Forum for Science, Industry and Business

Sponsored by:     3M 
Search our Site:

 

Rethinking last century's closest, brightest supernova

11.01.2007
Twenty years ago next month, the closest and brightest supernova in four centuries lit up the southern sky, wowing astronomers and the public alike.

Ongoing observations of the exploded star, called supernova 1987A, provided important tests for theories of how stars die, but it also raised some new questions. Principal among these was how a bizarre, triple-ring nebula surrounding the supernova - ejected by the star a few thousand years before it exploded - originated. Astronomers devised a complicated theory that, within a relatively short period of time, the original star, a red supergiant, merged with a companion and started spinning rapidly, then underwent a transition to a blue supergiant, and finally exploded.

University of California, Berkeley, astronomer Nathan Smith has proposed a different theory for the origin of the nebula, arguing instead that SN1987A's progenitor star may have been in a class of unstable blue supergiant stars, called luminous blue variables, which eject material from their surfaces in recurring, volcano-like eruptions before they finally die in a supernova explosion.

Smith recently discovered two such blue supergiant stars with nebulae closely resembling the peculiarly shaped cloud of dust and gas around SN1987A. A third such nebula was already known.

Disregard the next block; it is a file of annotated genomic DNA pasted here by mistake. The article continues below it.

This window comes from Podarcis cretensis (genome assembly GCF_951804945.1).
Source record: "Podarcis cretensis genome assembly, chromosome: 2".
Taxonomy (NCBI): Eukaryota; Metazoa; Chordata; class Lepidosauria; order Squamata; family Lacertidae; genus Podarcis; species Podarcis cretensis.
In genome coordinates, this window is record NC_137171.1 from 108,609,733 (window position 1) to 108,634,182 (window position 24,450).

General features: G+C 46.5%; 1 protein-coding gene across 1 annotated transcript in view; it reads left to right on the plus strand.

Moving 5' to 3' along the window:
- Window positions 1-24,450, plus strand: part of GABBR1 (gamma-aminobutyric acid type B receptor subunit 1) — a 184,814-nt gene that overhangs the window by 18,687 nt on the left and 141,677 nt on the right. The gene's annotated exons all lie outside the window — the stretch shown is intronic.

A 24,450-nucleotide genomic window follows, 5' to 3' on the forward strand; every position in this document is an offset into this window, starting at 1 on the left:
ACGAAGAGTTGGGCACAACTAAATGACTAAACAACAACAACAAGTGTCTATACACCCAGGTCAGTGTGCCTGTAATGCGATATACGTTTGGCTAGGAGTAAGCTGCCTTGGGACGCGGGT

"Taken together, the three closest analogs of SN1987A in our galaxy are all around blue supergiants; two of them have not gone through a red supergiant phase at all, and one was ejected as a luminous blue variable," said Smith, a UC Berkeley postdoctoral researcher. "This makes a pretty solid case that we should rethink models for how the rings around SN1987A were formed.

"If these other stars with rings are likely to explode, it may hint that LBVs and blue supergiants can explode even before becoming red supergiants, which would be a bit of a shock to our understanding of stellar evolution."

Smith will present his findings today (Tuesday, Jan. 9) at a 10:30 a.m. press conference and an all-day poster session during the American Astronomical Society (AAS) meeting in Seattle.

The proximity of SN1987A, only 168,000 light years away in the Large Magellanic Cloud, and the availability of pre-existing data provided the first chance for astronomers to posthumously identify the star that exploded. Astronomers were surprised to find that it had been a hot blue supergiant - not a cooler red supergiant, as most theories predicted at the time.

Adding to the mystery, images taken in the early 1990s by instruments like NASA's Hubble Space Telescope revealed a bizarre, triple-ring nebula. The origin of this nebula and its shaping mechanism are still difficult to understand. The merger theory with conversion from red supergiant to blue supergiant before exploding has become the prevailing view because it accounts for both the blue supergiant and the shape of the nebula.

The surprise, Smith said, is that analysis of these new objects in our galaxy that resemble SN1987A provide good reasons to suspect that they ejected and shaped their nebulae while they were still blue supergiants, and not in the transition from red to blue as has been proposed for SN1987A. Furthermore, none of the three stars is spinning rapidly, as one might expect if it had recently merged with a close orbiting companion star. A merger and the subsequent red-to-blue transition are the key ingredients in the prevailing explanation for the nebula around SN1987A, but the three stars discussed by Smith apparently formed similar nebulae without either mechanism.